Keiser on metasemantics

There are many conceptions of linguistic meaning. One approach, that I like, assumes that the semantic values we assign to sounds and scribbles function somewhat like the numbers we assign to certain pieces of paper and plastic when we say that they are a "5 pound note" or a "10 pound note": they are a compact summary of the kinds of activities people can perform with the relevant objects. With a 5 pound note you can buy certain kinds of goods. With the sounds 'it is raining' you can inform people that it is raining.

When people like Lewis (1975) spell out this use-based conception of semantics, they generally focus on assertion and information exchange. Roughly, the semantic value assigned to a declarative sentence is identified with the information that is conventionally conveyed by an utterance of the sentence.

Keiser (2022) argues against this emphasis on information exchange. After all, we can do many other things with declarative sentences – we can engage in "manipulation, social bonding, entertainment, harm, aesthetic reverie, formal proof, and ritual ceremony" (p.25). Why assume that these are irrelevant to the determination of meaning?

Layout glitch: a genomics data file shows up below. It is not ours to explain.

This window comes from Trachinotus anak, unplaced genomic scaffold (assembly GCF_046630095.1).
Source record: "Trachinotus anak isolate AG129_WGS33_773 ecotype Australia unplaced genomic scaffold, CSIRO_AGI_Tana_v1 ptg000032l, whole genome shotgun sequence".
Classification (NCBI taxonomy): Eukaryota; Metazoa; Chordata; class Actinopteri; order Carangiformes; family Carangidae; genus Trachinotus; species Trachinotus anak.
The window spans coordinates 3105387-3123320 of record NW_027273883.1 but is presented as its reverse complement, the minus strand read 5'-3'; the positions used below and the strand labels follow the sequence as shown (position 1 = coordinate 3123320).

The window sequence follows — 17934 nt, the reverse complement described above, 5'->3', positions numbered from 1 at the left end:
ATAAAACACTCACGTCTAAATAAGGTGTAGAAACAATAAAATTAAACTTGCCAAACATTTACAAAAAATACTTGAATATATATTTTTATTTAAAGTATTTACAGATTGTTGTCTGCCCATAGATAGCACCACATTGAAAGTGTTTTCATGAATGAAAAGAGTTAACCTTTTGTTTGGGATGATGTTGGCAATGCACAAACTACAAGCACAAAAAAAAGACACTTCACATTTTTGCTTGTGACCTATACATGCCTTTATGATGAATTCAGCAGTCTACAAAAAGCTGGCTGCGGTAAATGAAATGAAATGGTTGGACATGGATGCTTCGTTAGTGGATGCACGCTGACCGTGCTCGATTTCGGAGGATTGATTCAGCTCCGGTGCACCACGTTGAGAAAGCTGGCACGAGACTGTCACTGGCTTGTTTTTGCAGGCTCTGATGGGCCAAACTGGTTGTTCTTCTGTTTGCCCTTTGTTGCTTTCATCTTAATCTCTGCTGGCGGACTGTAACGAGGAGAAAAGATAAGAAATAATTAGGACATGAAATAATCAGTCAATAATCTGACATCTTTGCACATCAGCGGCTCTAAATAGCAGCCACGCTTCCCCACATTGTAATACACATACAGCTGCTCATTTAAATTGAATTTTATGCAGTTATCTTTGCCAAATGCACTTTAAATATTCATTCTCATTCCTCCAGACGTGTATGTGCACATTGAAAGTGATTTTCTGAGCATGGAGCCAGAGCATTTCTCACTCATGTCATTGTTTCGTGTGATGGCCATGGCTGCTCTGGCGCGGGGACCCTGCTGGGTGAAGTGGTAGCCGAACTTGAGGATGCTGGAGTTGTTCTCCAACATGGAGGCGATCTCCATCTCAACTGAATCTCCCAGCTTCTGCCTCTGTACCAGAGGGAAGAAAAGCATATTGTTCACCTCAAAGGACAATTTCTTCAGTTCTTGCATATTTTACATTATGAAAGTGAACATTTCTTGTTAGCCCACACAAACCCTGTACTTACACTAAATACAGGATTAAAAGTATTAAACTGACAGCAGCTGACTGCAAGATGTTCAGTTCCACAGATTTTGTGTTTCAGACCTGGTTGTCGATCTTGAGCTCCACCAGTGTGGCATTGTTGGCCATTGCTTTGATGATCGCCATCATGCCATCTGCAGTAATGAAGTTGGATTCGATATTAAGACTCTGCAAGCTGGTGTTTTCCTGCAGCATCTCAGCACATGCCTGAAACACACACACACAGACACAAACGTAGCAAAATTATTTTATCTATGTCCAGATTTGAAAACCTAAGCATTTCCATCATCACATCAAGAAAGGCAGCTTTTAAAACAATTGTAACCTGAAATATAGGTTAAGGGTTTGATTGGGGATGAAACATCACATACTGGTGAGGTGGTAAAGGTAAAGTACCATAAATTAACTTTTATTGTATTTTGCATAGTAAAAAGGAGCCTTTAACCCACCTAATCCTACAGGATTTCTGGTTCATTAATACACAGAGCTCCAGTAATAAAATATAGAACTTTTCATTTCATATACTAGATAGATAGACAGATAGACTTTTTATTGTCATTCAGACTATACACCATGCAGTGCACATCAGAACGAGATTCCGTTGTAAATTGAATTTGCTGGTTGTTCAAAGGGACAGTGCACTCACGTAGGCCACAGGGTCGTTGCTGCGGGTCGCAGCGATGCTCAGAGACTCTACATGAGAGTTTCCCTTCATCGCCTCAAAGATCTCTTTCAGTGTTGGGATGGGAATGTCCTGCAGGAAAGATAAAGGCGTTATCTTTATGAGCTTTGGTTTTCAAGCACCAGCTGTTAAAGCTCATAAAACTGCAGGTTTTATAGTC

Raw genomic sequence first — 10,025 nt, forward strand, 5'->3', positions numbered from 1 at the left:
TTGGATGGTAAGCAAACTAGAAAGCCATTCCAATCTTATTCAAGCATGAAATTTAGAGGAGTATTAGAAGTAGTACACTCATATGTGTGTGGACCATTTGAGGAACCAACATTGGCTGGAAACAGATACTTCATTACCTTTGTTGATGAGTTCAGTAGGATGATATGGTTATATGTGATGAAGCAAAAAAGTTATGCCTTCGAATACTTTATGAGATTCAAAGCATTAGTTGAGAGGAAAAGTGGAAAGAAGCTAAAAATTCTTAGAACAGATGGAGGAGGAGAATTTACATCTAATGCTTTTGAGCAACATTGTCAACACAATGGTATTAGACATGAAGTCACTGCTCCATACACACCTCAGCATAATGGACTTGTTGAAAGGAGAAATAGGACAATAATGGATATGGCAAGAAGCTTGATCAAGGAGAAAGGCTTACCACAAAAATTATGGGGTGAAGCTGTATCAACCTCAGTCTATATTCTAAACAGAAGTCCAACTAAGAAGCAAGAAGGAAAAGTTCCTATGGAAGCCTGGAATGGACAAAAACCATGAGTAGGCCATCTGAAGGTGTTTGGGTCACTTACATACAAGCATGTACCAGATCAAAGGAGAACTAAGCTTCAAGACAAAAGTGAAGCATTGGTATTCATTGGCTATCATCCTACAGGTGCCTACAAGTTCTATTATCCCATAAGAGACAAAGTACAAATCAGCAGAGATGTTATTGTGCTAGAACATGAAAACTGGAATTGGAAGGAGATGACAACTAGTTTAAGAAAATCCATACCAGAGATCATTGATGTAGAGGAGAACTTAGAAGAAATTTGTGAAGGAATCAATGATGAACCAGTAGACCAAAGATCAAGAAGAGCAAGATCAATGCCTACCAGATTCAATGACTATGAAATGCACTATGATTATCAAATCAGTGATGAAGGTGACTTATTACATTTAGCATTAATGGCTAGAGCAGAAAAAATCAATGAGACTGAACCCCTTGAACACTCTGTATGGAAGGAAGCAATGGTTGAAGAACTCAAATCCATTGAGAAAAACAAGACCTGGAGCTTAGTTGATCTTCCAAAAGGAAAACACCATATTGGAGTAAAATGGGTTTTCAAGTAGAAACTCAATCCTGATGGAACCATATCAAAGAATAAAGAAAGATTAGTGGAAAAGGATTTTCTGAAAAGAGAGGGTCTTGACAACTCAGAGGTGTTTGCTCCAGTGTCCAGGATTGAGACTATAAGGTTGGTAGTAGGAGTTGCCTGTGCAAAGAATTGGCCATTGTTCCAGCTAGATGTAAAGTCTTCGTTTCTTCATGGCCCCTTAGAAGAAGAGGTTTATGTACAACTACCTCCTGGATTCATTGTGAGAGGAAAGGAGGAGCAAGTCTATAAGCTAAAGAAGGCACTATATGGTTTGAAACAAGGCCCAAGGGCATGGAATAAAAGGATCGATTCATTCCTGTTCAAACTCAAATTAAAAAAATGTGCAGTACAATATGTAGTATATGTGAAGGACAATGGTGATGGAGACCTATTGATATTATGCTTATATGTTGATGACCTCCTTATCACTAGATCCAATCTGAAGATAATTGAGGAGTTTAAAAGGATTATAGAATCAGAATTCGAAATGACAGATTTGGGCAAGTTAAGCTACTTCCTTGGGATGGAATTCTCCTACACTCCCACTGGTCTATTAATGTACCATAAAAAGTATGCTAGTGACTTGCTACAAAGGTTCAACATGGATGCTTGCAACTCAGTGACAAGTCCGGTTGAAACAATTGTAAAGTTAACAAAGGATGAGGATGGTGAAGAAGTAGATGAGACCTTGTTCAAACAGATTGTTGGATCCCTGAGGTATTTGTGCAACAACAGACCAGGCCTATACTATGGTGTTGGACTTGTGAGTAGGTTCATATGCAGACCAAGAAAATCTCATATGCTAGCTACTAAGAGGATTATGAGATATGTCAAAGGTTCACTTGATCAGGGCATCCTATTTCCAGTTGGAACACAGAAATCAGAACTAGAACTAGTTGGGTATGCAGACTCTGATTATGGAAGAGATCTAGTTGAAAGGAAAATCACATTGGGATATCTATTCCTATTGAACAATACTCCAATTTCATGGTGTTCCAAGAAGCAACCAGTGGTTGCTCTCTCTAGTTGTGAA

Fair point. Keiser also offers an alternative. At the heart of our language use, she suggests, lies the activity of directing the hearer's attention to a particular content. The semantic value we assign to a sentence is the content to which speakers conventionally direct the hearer's attention by uttering the sentence.

When I utter, for example, 'snow is white', then I may be doing all sorts of things. I may or may not be conveying information. Perhaps I'm telling a joke, or giving an example. But whatever I do, I am directing your attention to the content that snow is white. That's why the sounds I've uttered mean that snow is white.

The idea is interesting. But I'm not convinced it works. I'm also not convinced that the common emphasis on assertion and information transfer is a serious problem.

Let me begin with this second issue.

True, we can do a lot of things by uttering declarative sentences. But many of these other activities are plausibly dependent on the possibility of using the relevant sentences to convey information. When we manipulate or harm or bond etc. by using declarative sentences, we often do so at least in part through the information we convey.

Sure, when we tell jokes, we don't convey the information expressed by our sentences. But it is hard to envisage a community of language users who only tell jokes. Intuitively, in order to understand a joke, you have to understand what would have to be the case if the sentences that make up the joke were used to convey information. If language was never used to convey information, and only to make jokes, would anyone be able to understand the jokes?

It's easier to imagine a community in which sentences are only used to give commands, as in some of Wittgenstein's examples. This is enough to show that the common focus on assertion is too narrow. In principle. In practice, however, there are no such languages, and we probably wouldn't reach a different semantics for English if we assumed that meaning is determined not just by conventions for assertions but also by conventions for commands.